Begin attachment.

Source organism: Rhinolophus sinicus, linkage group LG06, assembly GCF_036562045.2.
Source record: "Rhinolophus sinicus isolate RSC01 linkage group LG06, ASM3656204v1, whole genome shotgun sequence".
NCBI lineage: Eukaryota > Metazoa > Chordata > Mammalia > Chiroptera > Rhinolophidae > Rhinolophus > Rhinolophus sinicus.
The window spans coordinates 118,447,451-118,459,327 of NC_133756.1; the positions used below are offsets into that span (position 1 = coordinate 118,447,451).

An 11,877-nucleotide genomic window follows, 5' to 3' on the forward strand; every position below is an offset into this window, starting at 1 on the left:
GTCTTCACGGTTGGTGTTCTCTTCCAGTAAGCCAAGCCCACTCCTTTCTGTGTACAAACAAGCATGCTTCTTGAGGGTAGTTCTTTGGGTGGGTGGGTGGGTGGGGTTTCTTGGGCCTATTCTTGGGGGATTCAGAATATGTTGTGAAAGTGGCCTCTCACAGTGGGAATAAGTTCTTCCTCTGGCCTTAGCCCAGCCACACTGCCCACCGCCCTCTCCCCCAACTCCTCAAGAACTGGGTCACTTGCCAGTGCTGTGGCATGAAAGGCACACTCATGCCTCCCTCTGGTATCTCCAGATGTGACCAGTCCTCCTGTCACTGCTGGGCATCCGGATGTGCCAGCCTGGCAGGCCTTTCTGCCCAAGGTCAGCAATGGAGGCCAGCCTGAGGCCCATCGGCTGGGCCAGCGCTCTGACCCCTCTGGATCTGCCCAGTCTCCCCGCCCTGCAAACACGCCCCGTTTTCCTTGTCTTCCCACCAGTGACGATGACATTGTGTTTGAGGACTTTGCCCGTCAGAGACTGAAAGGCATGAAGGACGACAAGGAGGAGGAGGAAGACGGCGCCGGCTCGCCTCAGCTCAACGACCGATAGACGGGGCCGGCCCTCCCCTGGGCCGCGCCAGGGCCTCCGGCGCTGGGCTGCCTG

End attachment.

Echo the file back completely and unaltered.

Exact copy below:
Source organism: Rhinolophus sinicus, linkage group LG06, assembly GCF_036562045.2.
Source record: "Rhinolophus sinicus isolate RSC01 linkage group LG06, ASM3656204v1, whole genome shotgun sequence".
NCBI lineage: Eukaryota > Metazoa > Chordata > Mammalia > Chiroptera > Rhinolophidae > Rhinolophus > Rhinolophus sinicus.
The window spans coordinates 118,447,451-118,459,327 of NC_133756.1; the positions used below are offsets into that span (position 1 = coordinate 118,447,451).

An 11,877-nucleotide genomic window follows, 5' to 3' on the forward strand; every position below is an offset into this window, starting at 1 on the left:
GTCTTCACGGTTGGTGTTCTCTTCCAGTAAGCCAAGCCCACTCCTTTCTGTGTACAAACAAGCATGCTTCTTGAGGGTAGTTCTTTGGGTGGGTGGGTGGGTGGGGTTTCTTGGGCCTATTCTTGGGGGATTCAGAATATGTTGTGAAAGTGGCCTCTCACAGTGGGAATAAGTTCTTCCTCTGGCCTTAGCCCAGCCACACTGCCCACCGCCCTCTCCCCCAACTCCTCAAGAACTGGGTCACTTGCCAGTGCTGTGGCATGAAAGGCACACTCATGCCTCCCTCTGGTATCTCCAGATGTGACCAGTCCTCCTGTCACTGCTGGGCATCCGGATGTGCCAGCCTGGCAGGCCTTTCTGCCCAAGGTCAGCAATGGAGGCCAGCCTGAGGCCCATCGGCTGGGCCAGCGCTCTGACCCCTCTGGATCTGCCCAGTCTCCCCGCCCTGCAAACACGCCCCGTTTTCCTTGTCTTCCCACCAGTGACGATGACATTGTGTTTGAGGACTTTGCCCGTCAGAGACTGAAAGGCATGAAGGACGACAAGGAGGAGGAGGAAGACGGCGCCGGCTCGCCTCAGCTCAACGACCGATAGACGGGGCCGGCCCTCCCCTGGGCCGCGCCAGGGCCTCCGGCGCTGGGCTGCCTG